The military state means that almost every university worthy of the name sucks up the swill of Pentagon pork to feed itself. In the case of our own University of Nebraska system, that includes the publication of Afghan gun-banger textbooks teaching Jihad by the UNO Afghan Center, the UNL College of Law’s Space and TeleCom Law program’s cozy arrangement with StratCom, and a plethora of other military and scientific research projects scattered across the campuses. Incidentally, the University of Nebraska system has no ‘Peace Studies Department’ (though Peace Studies—which former Nebraska Senator Jim Exon consistently supported in his campaign for a U.S. Peace Academy—is a well-recognized academic study). 

In the globalized economy of the 21st century, war-mongering is almost guaranteed to be the least viable path to security. Resentment fostered by our imperialist and colonialist foreign policy—our shameful heritage of support for slavery, racism, corporate exploitation of the resources, and the installation of brutal dictators like Trujillo of the Dominican Republic and the Shah of Iran (men who served our narrowest interests in Latin America and the Caribbean, the Middle East and some parts of Africa)—has only increased our insecurity. Despite our noble intonations of ‘democracy,’ our foreign policy has not respected traditional cultures, national self-determination or human dignity. And daily, we are paying the price for this destructive history, both through our burgeoning military expenditures (and ballooning national debt) and the hatred our belligerent foreign policy is engendering.

If our government was concerned about security in any real sense, we would immediately start reducing our nuclear stockpile down to zero, as nuclear weapons and delivery systems do not deter men willing to blow themselves up to stop us. Real security comes from striving to collectively meet the needs of the whole world—not from forcefully trying to bend the rest of world to our will.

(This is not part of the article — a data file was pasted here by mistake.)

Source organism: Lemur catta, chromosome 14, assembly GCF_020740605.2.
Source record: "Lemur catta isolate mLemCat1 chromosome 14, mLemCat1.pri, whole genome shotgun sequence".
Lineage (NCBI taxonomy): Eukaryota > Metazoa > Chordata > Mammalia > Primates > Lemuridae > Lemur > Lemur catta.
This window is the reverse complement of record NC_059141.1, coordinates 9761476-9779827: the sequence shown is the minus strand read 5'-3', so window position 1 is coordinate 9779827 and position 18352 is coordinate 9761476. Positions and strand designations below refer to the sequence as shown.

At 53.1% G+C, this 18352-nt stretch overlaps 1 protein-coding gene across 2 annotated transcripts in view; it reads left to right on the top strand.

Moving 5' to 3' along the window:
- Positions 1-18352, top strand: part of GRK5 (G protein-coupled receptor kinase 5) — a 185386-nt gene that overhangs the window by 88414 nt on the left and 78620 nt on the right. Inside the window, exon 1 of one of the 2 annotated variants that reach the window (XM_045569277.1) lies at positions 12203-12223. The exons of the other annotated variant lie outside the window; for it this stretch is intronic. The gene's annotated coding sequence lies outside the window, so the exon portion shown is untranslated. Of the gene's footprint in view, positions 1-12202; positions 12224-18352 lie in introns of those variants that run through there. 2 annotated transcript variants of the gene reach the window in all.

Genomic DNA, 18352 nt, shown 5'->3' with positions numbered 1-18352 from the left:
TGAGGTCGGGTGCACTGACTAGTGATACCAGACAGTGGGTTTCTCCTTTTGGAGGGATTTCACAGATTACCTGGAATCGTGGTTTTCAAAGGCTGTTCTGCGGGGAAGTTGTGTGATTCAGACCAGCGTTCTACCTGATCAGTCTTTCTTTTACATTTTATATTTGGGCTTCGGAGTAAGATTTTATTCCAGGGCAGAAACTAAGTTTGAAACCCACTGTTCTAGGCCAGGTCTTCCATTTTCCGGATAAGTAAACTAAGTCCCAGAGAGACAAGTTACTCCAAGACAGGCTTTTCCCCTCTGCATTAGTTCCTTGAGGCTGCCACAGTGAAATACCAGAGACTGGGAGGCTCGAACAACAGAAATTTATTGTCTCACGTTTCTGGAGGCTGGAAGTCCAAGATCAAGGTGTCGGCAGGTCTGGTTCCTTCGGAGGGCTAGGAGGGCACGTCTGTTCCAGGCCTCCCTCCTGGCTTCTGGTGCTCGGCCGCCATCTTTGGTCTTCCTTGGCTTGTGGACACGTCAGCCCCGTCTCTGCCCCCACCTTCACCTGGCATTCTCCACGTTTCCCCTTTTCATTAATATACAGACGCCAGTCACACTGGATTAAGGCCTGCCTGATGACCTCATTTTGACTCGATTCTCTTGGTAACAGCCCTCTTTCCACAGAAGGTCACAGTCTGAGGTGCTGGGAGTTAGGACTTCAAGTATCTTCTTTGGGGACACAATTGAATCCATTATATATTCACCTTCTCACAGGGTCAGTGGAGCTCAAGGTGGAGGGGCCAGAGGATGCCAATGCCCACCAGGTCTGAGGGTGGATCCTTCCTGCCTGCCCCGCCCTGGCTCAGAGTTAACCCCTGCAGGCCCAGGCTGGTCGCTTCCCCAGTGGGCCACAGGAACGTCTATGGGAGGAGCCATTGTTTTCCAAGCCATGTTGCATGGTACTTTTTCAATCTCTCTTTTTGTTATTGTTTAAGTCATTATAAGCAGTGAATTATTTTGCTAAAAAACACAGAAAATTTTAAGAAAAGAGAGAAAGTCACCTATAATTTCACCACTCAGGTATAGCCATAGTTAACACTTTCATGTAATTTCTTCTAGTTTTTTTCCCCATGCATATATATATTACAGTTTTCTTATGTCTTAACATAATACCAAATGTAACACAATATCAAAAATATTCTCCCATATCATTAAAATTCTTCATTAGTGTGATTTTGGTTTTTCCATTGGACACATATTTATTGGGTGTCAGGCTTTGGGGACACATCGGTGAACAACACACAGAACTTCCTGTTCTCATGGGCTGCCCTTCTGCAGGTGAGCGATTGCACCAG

But as a nation, we are naked when it comes to the real security. Naked economically, militarily and politically. We have so much sovereign debt that we soon will not be able to pay our bills. We cannot meet the needs of an economy in recession. Our Republican and some of our Democratic leaders tell us that Medicare, Medicaid, TARP, Social Security, healthcare and jobs programs all cost too much. We are so poor nowadays—our political leaders who are poised to approve the biggest military budget in the history of the earth—that we can’t even afford to stop global warming (as the failure to produce an outcome at Copenhagen so amply demonstrated). 

And according to our own military, our failure to deal with global warming is itself a security threat. In the 2010 Quadrennial Defense Review mandated by the Congress, 

Pentagon officials conclude that climate change will act as an ‘accelerant of instability and conflict,’ ultimately placing a burden on civilian institutions and militaries around the world. The Defense Department also acknowledges in the QDR Review that climate change will affect the military’s operating environment, roles and missions. Climate-related changes include heavy downpours; rising temperature and sea level; rapidly retreating glaciers; thawing permafrost; and lengthening ice-free seasons in oceans, lakes or rivers. Assessments conducted by the intelligence community indicate that climate change will have significant geopolitical impacts around the world, contributing to poverty, environmental degradation and weakening of fragile governments… ” (Homeland Security Defense Library)

Shortly after the Soviet Union fell, I lectured in Moldova—one of the first parts of that former union to declare its independence and the poorest country in Europe. People told me that Reagan had not defeated the Soviet Union. It had defeated itself, in that everything went to the military—all the money, all the intellectual resources and the best infrastructure. 

Today, reconfigure the U.S. as the Soviet Union. A behemoth on its last legs. 

During the Vietnam War, a commander was heard to say, “We had to destroy the village to save it.”  Today military spending speaks. It says, “We have to destroy the global village to save it.” We have to have universal poverty and global warming to pay for our security. 

This is pure bunk, and no one—not one candidate for Congress—should be elected who does not pledge to bring the U.S. back to, at least, 1977 priorities. And no one should be reelected who does not produce on this agenda.